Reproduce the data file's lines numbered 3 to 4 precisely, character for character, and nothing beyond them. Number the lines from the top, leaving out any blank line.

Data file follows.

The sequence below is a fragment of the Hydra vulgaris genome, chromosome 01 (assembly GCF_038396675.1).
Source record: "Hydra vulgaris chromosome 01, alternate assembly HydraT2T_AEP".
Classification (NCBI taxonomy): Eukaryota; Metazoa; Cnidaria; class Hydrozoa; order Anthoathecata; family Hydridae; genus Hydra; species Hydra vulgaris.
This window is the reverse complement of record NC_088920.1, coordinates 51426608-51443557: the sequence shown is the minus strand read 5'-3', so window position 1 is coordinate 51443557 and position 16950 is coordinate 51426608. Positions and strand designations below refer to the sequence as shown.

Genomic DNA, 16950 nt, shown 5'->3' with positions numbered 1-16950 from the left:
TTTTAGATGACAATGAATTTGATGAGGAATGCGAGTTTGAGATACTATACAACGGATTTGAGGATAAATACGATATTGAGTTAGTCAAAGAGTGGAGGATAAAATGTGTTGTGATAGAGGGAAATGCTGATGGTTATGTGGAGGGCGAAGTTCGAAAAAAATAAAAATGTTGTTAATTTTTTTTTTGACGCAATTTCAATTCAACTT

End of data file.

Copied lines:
Classification (NCBI taxonomy): Eukaryota; Metazoa; Cnidaria; class Hydrozoa; order Anthoathecata; family Hydridae; genus Hydra; species Hydra vulgaris.
This window is the reverse complement of record NC_088920.1, coordinates 51426608-51443557: the sequence shown is the minus strand read 5'-3', so window position 1 is coordinate 51443557 and position 16950 is coordinate 51426608. Positions and strand designations below refer to the sequence as shown.